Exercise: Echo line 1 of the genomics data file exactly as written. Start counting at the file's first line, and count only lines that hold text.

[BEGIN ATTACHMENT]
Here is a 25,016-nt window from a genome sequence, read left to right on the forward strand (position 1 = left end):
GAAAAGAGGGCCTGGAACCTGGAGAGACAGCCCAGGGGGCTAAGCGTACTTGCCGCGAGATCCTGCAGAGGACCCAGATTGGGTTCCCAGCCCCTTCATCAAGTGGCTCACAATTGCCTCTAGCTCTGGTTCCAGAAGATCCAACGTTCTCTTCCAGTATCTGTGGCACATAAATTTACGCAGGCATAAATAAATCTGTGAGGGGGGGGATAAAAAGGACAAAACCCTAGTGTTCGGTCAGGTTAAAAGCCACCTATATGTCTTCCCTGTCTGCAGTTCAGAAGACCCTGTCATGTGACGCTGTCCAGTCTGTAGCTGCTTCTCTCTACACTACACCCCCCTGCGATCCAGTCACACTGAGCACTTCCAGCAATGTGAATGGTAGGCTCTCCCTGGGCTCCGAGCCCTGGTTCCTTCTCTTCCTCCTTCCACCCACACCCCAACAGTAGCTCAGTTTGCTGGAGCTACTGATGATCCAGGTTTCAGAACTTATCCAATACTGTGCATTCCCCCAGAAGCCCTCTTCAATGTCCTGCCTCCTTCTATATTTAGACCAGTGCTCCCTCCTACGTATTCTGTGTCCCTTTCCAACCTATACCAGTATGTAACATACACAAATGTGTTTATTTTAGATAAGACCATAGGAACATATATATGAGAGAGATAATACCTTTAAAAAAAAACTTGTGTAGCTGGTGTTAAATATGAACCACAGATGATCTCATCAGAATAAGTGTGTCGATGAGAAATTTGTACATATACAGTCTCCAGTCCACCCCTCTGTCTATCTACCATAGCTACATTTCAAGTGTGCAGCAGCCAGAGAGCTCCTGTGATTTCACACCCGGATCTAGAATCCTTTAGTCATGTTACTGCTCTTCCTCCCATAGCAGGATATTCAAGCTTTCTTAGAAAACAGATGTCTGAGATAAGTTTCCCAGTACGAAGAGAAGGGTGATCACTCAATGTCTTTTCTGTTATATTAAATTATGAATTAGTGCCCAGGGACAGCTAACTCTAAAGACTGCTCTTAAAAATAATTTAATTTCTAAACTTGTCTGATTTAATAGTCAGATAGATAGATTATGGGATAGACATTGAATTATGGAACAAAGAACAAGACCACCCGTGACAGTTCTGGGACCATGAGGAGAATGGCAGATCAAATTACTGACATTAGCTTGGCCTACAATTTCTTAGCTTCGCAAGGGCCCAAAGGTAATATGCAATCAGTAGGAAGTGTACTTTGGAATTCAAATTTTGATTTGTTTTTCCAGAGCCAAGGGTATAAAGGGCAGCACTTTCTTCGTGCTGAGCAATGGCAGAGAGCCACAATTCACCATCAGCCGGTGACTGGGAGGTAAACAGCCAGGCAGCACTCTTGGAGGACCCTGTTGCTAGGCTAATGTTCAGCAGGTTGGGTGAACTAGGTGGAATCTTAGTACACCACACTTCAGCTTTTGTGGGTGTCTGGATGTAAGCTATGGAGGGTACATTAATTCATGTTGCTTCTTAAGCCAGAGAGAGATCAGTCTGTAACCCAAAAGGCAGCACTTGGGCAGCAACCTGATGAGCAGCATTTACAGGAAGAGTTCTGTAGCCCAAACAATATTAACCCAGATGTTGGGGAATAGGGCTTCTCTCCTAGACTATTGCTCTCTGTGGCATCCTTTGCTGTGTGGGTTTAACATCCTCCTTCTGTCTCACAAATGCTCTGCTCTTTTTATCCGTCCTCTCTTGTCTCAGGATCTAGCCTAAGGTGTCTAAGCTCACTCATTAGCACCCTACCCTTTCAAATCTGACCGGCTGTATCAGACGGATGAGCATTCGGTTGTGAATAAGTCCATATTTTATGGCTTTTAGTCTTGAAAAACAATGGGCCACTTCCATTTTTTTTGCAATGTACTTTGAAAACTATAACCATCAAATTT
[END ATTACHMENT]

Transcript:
Here is a 25,016-nt window from a genome sequence, read left to right on the forward strand (position 1 = left end):